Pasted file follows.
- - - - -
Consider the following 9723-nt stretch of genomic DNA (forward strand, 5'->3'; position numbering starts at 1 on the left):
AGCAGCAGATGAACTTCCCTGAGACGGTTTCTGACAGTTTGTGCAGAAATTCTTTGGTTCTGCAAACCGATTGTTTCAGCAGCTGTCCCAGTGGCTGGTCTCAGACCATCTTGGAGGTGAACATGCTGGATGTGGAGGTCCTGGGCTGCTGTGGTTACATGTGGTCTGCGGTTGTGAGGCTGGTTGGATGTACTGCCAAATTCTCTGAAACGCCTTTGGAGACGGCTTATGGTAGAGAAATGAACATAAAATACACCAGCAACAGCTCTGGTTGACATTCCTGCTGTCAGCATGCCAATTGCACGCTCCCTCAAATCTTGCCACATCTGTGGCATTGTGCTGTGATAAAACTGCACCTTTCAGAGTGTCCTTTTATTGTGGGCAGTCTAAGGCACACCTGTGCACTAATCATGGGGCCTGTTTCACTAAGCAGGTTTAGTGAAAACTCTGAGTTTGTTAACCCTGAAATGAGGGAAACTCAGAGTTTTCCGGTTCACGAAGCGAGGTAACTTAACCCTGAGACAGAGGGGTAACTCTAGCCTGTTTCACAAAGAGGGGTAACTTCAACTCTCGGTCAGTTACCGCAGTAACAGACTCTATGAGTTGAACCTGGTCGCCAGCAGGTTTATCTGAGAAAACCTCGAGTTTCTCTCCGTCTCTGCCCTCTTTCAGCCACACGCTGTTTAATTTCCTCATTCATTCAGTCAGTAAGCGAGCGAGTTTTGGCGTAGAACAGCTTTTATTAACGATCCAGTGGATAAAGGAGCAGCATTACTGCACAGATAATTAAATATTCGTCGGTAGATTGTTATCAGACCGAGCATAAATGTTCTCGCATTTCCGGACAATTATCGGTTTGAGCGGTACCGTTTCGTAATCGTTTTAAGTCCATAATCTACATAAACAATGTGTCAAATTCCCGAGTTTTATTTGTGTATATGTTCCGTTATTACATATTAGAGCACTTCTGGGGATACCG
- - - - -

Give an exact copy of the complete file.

Consider the following 9723-nt stretch of genomic DNA (forward strand, 5'->3'; position numbering starts at 1 on the left):
AGCAGCAGATGAACTTCCCTGAGACGGTTTCTGACAGTTTGTGCAGAAATTCTTTGGTTCTGCAAACCGATTGTTTCAGCAGCTGTCCCAGTGGCTGGTCTCAGACCATCTTGGAGGTGAACATGCTGGATGTGGAGGTCCTGGGCTGCTGTGGTTACATGTGGTCTGCGGTTGTGAGGCTGGTTGGATGTACTGCCAAATTCTCTGAAACGCCTTTGGAGACGGCTTATGGTAGAGAAATGAACATAAAATACACCAGCAACAGCTCTGGTTGACATTCCTGCTGTCAGCATGCCAATTGCACGCTCCCTCAAATCTTGCCACATCTGTGGCATTGTGCTGTGATAAAACTGCACCTTTCAGAGTGTCCTTTTATTGTGGGCAGTCTAAGGCACACCTGTGCACTAATCATGGGGCCTGTTTCACTAAGCAGGTTTAGTGAAAACTCTGAGTTTGTTAACCCTGAAATGAGGGAAACTCAGAGTTTTCCGGTTCACGAAGCGAGGTAACTTAACCCTGAGACAGAGGGGTAACTCTAGCCTGTTTCACAAAGAGGGGTAACTTCAACTCTCGGTCAGTTACCGCAGTAACAGACTCTATGAGTTGAACCTGGTCGCCAGCAGGTTTATCTGAGAAAACCTCGAGTTTCTCTCCGTCTCTGCCCTCTTTCAGCCACACGCTGTTTAATTTCCTCATTCATTCAGTCAGTAAGCGAGCGAGTTTTGGCGTAGAACAGCTTTTATTAACGATCCAGTGGATAAAGGAGCAGCATTACTGCACAGATAATTAAATATTCGTCGGTAGATTGTTATCAGACCGAGCATAAATGTTCTCGCATTTCCGGACAATTATCGGTTTGAGCGGTACCGTTTCGTAATCGTTTTAAGTCCATAATCTACATAAACAATGTGTCAAATTCCCGAGTTTTATTTGTGTATATGTTCCGTTATTACATATTAGAGCACTTCTGGGGATACCG